The only time I saw female sexual passion in the series was when Marnie masturbates after an encounter with a rude guy. Marnie tells a friend who wants to lose her virginity that “sex is overrated.” Hannah does ask her lover Adam to be monogamous, a response to him sending her a text photo of his genitals, followed by a text telling her the photo was intended for someone else (she responded with a text photo of her breasts). When Adam asks about Hannah’s one-time sexual encounter with a guy she meets in a visit to her parents in Michigan, she is more enthused about the size of his apartment. Adam relies on monthly rent payments from his grandmother and part-time jobs.
A similar focus on foolish buddies who have recently graduated from college (however the actors are in their 30s and 40s), a popular Indian film called Dil Chahta Hai (2001) tells the story of their relationships with each other and with the women in their life. Twelve years later, some SpeakOut students mentioned having a Chata Hai attitude, meaning too carefree and irresponsible. The three friends each live with their wealthy parents in Mumbai and are respectful to elders. The most sensitive of the guys, painter Siddharth falls in love with Tara, an older divorced alcoholic woman, although there is no way they can in any way show their love. She tells him, “The trouble with your generation is they think anything is possible.” In the usual Bollywood style the friends dance with lots of hip trusts and sing: “We are unaware of fear” and “Our paths are full of glory” as they reach for the stars. In a more realistic vein, the lyrics note, “Everyone seems to be lost,” and “We’re a little crazy.” Also typical, we don’t see any physical contact between men and women, but the guys hug each other. Akash limits his romances to two weeks because he doesn’t believe in love—until he falls in love but risked losing her to another man because of his reluctance to acknowledge love. Sameer is foolishly romantic, often falling in love as with a Western girl who robs him while the guys are on vacation in Goa. He falls in love with a girl his parents introduce him to for an arranged marriage after initially agreeing they wanted a love marriage. After Tara dies of liver failure, Sid meets a woman at a Goal reunion two years later and all three guys are shown eating together with their girlfriends, presumably ready to begin responsible adult life.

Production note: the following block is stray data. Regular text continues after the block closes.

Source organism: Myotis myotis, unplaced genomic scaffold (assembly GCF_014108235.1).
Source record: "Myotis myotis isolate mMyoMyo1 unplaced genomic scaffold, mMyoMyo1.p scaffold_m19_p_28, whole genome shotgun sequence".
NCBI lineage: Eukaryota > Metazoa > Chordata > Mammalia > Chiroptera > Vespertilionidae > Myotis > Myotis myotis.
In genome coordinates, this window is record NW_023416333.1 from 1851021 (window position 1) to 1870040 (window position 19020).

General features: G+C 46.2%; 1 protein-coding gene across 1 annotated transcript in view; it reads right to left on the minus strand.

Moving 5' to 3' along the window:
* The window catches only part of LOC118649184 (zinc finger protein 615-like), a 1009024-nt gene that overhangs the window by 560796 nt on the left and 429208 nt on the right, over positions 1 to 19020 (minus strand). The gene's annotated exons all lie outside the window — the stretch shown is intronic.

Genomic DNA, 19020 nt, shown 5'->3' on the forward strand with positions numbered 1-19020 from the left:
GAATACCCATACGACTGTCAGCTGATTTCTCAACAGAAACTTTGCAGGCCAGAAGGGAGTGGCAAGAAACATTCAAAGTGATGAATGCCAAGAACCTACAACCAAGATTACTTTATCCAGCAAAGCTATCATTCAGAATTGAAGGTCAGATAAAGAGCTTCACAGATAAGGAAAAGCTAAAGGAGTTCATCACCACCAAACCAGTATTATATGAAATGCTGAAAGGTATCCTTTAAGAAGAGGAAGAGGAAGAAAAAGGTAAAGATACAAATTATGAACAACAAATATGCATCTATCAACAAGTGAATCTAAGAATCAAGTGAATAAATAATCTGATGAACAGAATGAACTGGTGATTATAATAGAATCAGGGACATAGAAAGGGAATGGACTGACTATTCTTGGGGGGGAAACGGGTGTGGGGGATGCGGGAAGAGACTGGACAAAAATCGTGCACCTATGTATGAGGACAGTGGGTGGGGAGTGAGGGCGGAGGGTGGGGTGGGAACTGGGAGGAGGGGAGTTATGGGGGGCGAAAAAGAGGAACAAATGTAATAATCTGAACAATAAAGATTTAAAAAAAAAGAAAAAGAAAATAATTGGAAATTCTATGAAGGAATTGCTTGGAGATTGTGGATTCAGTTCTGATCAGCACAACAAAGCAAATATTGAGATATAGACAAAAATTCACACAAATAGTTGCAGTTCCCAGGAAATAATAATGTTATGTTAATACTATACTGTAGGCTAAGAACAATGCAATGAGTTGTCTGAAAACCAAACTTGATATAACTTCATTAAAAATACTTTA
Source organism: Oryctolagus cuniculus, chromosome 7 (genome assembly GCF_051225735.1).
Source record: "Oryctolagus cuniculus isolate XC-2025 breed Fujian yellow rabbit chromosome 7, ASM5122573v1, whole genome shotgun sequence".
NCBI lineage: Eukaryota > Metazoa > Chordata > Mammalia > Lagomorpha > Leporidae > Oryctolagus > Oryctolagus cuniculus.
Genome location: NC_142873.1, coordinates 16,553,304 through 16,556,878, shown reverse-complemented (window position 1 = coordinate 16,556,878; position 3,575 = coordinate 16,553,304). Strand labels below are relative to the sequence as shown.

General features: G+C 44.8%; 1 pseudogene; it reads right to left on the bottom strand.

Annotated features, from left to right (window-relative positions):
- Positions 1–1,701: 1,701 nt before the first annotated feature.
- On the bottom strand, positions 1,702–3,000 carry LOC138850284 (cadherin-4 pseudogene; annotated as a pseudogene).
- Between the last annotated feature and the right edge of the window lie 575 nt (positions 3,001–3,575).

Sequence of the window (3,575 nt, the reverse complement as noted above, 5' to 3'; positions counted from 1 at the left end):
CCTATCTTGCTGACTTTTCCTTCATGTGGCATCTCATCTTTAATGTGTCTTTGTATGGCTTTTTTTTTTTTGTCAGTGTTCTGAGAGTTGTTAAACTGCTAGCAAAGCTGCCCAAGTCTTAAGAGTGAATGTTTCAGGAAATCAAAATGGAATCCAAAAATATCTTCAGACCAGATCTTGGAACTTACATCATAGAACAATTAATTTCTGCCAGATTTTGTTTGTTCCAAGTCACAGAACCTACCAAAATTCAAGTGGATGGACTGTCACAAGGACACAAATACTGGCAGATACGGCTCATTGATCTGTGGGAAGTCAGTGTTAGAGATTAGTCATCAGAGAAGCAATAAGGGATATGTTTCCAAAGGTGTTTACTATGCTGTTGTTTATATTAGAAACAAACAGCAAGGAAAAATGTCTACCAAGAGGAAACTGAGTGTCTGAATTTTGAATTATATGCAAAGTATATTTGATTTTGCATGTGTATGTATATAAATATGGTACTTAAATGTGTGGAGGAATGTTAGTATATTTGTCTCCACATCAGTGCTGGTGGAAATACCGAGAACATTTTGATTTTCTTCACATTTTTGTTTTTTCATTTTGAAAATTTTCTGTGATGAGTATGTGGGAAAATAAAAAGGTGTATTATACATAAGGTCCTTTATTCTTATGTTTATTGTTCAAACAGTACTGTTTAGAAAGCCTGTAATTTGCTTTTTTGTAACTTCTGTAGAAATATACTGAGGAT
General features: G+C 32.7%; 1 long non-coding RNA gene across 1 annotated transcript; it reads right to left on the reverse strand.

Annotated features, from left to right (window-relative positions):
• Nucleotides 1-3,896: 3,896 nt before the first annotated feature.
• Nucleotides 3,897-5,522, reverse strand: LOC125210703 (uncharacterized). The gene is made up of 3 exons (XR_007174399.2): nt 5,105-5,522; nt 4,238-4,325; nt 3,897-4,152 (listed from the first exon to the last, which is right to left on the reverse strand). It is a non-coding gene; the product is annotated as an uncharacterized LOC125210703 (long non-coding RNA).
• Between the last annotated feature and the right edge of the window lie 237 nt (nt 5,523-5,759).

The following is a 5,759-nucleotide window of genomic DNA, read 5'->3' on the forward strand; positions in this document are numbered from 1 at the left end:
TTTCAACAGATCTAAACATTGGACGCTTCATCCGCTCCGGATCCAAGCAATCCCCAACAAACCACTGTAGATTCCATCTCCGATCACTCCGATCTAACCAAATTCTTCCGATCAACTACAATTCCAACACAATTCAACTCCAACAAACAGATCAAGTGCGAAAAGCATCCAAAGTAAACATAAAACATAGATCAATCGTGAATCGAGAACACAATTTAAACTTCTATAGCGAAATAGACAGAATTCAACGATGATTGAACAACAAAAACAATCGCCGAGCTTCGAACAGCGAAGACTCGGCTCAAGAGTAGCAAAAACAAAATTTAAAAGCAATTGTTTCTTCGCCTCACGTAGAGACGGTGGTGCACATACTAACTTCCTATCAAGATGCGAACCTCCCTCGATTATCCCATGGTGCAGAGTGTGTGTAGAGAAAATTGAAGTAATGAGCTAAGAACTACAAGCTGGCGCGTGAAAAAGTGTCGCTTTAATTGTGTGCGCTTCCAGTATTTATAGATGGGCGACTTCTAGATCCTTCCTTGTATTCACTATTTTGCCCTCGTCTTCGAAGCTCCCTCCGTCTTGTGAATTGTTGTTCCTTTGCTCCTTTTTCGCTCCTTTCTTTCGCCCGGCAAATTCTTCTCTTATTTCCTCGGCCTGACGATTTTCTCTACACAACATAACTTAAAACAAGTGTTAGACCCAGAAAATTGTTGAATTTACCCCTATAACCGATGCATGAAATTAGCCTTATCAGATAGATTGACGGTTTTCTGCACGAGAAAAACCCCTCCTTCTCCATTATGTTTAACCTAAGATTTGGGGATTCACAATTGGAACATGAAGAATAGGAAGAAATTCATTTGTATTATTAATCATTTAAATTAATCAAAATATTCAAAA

The US and Indian characters illustrate Professor Jeffrey Jensen Arnett’s description of a new emerging life stage in between adolescence and adulthood, as when Dunham said about her characters, “There’s no such thing as age appropriate behavior.” When Jenna got married, Hannah asked her, “Do you feel like a real adult now?” Like the character she plays, Dunham is dependent on her parents—living with them half the time. Another character, Ray, observed, “It’s not adult life if your parents still pay for your Blackberry.” Arnett defined “emerging adulthood” occurring as young adults in developed countries spend more years in education and thus wait longer to enter careers and marriage.[v] He points out that in Western Europe the average age of marriage is nearly 30, which is about the time they feel they’ve arrived at adulthood and financial independence, similar to other industrial nations. Arnett believes having this period of freedom for young adults is a positive achievement by industrialized countries. Arnett warns that “youth bashing” has become too common, ignoring youth accomplishments.[vi] He calls Millennials the empathic generation.
[iv] Deborah Schoeneman. Woman-Child. Amazon Kindle Singles, 2012.